Stocks were little changed in volatile trading on Friday as a warning by Fitch it may cut ratings on some European nations offset gains in growth-related shares.

Major U.S. stock indexes, highly correlated to the performance of the euro, were well off their session highs as the euro fell after Fitch warned of the risk of recession in euro zone countries, including Germany.

The ratings agency also affirmed France's AAA rating but revised its outlook to negative, which usually means a downgrade is possible in 12-18 months.

I think it is wrong, but there is a false sense of security about the U.S. economy and optimism that the recent spate of reasonably OK economic data will allow us to avoid a recession here, said James Dailey, portfolio manager of TEAM Asset Strategy Fund in Harrisburg, Pennsylvania.

The Nasdaq composite index performed relatively better as stocks tied to growth, including technology, gained. Shares of Adobe Systems Inc jumped 6.2 percent to $28.11 after results from the maker of Photoshop and Acrobat software beat Wall Street projections.

The Dow Jones industrial average <.DJI> was down 18.69 points, or 0.16 percent, at 11,850.12. The Standard & Poor's 500 Index <.SPX> was up 1.88 points, or 0.15 percent, at 1,217.63. The Nasdaq Composite Index <.IXIC> was up 12.86 points, or 0.51 percent, at 2,553.87.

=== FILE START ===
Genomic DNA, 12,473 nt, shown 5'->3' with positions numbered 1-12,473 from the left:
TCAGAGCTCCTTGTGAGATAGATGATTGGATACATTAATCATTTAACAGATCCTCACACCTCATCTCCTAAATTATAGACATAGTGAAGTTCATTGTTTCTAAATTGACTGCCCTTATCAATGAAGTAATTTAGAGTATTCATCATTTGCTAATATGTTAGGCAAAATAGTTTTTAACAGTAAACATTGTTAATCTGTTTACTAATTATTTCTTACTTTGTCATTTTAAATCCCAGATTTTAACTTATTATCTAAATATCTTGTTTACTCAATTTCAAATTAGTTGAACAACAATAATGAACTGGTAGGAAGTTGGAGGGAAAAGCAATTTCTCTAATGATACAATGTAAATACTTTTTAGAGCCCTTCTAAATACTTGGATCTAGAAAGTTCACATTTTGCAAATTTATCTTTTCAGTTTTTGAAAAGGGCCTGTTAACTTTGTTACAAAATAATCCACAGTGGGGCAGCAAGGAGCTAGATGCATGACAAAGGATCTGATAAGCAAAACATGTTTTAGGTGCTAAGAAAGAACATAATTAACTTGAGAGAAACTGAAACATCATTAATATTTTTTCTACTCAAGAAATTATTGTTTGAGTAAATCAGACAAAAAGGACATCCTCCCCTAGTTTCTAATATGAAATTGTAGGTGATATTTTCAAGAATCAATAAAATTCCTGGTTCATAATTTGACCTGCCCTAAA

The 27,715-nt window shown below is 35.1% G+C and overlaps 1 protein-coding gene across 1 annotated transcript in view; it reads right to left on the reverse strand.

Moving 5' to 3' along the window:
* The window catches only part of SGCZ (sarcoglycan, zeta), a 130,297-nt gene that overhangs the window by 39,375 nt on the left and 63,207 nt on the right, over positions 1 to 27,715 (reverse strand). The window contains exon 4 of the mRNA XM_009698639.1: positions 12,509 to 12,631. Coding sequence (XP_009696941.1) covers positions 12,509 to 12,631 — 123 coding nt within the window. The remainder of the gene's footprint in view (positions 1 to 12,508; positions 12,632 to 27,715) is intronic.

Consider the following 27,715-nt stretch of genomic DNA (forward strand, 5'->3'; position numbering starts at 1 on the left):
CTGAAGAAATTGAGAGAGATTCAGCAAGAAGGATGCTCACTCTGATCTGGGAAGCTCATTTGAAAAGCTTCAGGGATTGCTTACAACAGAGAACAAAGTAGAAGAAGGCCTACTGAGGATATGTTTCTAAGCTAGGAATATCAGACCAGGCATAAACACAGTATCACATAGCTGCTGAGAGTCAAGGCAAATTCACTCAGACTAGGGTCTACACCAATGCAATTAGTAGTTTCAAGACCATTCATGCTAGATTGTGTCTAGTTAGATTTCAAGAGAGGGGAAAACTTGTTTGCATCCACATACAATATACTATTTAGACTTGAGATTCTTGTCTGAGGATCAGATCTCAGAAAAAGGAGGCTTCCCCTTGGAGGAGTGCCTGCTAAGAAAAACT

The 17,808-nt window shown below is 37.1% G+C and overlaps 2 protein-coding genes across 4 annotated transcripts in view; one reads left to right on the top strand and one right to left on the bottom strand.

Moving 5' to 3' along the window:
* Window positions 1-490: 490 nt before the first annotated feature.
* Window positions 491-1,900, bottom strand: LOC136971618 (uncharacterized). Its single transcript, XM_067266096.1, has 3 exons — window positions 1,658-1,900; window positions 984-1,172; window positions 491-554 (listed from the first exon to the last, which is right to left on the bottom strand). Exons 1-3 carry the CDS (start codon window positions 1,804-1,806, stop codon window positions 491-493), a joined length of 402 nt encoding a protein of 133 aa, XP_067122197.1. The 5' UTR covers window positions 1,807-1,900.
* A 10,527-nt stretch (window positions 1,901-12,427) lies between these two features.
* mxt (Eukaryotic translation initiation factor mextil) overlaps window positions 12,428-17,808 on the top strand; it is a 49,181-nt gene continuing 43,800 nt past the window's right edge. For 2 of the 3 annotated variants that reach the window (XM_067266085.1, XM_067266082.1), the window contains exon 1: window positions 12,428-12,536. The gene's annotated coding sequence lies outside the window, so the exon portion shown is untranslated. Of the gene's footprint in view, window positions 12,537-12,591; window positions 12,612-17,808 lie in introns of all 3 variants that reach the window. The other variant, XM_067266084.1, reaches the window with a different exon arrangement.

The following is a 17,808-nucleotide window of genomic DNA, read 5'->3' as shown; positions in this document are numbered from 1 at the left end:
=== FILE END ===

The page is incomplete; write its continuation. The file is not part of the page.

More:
U.S. financials <.GSPF>, which have underperformed the S&P 500 this week, were the strongest of the 10 top sectors in the benchmark index, up 0.6 percent. Credit card company Discover Financial added 3.9 percent to $23.98 a day after posting strong results and raising its dividend.

Blue chips underperformed compared with the overall market. The S&P 500's more defensive sectors also lagged.

Online game maker Zynga Inc shares opened 10 percent above their initial public offering price of $10 per share but rolled back showing that investors were concerned about the Farmville maker's dependence on Facebook. Shares hit a session low of $9 and were last trading near $9.25.

U.S. consumer prices were flat in November as Americans paid less for cars and gasoline, while the 12-month inflation reading fell for the second straight month, which could give the Federal Reserve more room to help a still-weak economy.

Jim Paulsen, chief investment officer at Wells Capital Management in Minneapolis, said subdued inflation will be a long-term positive as consumers benefit from contained prices.

That's one of the reasons you're seeing better consumer (confidence) of late, he said.

Research In Motion Ltd posted a sharp drop in profit on Thursday, offered a dismal outlook for BlackBerry shipments during the holidays and delayed an overhaul of its smartphones. The U.S.-traded stock dropped 11.8 percent to $13.34.

Data this week suggested a strengthening U.S. economic recovery, giving further support to equities.

Jobless claims fell to a 3-1/2-year low last week and factory activity in parts of the Northeast picked up in December, data showed Thursday.

(Reporting by Angela Moon; Editing by Kenneth Barry)